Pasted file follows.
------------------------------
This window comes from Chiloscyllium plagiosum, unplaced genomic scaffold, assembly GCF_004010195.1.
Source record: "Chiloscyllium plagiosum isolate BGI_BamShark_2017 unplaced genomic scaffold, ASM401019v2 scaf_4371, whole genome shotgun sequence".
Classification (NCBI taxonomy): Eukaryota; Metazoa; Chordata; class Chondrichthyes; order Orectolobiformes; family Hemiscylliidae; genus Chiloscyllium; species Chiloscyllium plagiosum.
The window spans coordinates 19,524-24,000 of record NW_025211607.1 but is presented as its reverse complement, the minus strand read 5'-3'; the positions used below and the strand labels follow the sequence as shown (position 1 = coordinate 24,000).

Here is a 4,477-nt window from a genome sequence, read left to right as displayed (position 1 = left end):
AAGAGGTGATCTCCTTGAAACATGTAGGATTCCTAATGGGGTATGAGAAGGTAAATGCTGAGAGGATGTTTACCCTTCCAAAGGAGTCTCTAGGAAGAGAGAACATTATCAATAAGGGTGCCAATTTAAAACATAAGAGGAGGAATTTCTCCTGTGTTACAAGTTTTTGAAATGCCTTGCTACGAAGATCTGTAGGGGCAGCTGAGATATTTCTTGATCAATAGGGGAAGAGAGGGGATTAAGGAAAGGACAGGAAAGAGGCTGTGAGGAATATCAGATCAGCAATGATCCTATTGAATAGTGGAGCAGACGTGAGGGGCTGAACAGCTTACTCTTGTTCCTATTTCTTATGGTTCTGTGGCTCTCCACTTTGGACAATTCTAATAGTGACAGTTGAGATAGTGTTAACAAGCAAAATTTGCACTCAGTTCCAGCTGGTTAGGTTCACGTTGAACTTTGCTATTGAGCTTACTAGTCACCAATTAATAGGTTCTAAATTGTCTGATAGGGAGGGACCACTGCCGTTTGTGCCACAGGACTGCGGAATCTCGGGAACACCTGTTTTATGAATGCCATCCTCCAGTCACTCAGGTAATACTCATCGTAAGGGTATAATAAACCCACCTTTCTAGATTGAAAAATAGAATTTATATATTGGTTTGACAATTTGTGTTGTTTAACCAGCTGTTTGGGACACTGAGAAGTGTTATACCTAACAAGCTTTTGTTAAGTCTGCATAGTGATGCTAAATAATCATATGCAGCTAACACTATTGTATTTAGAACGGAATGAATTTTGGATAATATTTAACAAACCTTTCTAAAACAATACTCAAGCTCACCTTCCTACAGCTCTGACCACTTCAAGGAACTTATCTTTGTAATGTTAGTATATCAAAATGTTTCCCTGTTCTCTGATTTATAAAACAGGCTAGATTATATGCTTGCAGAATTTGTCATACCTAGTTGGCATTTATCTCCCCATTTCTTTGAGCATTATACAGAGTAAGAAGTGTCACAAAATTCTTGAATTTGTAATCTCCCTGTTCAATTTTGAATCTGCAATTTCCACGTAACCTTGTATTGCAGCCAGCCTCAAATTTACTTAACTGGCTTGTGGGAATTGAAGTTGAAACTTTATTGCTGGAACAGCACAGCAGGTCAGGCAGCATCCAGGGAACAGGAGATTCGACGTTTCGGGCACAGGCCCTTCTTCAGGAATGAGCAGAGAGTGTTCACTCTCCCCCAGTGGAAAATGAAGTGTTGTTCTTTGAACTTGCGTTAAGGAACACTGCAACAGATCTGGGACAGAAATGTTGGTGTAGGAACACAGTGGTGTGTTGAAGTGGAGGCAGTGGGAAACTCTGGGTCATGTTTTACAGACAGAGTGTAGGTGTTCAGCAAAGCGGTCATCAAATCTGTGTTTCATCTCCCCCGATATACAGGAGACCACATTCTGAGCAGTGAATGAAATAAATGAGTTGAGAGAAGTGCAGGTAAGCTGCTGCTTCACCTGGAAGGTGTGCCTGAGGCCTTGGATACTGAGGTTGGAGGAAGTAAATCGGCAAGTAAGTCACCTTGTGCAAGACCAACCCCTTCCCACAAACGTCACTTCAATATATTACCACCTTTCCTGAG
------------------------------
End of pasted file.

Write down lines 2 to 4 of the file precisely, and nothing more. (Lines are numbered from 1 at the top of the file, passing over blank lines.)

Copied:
Source record: "Chiloscyllium plagiosum isolate BGI_BamShark_2017 unplaced genomic scaffold, ASM401019v2 scaf_4371, whole genome shotgun sequence".
Classification (NCBI taxonomy): Eukaryota; Metazoa; Chordata; class Chondrichthyes; order Orectolobiformes; family Hemiscylliidae; genus Chiloscyllium; species Chiloscyllium plagiosum.
The window spans coordinates 19,524-24,000 of record NW_025211607.1 but is presented as its reverse complement, the minus strand read 5'-3'; the positions used below and the strand labels follow the sequence as shown (position 1 = coordinate 24,000).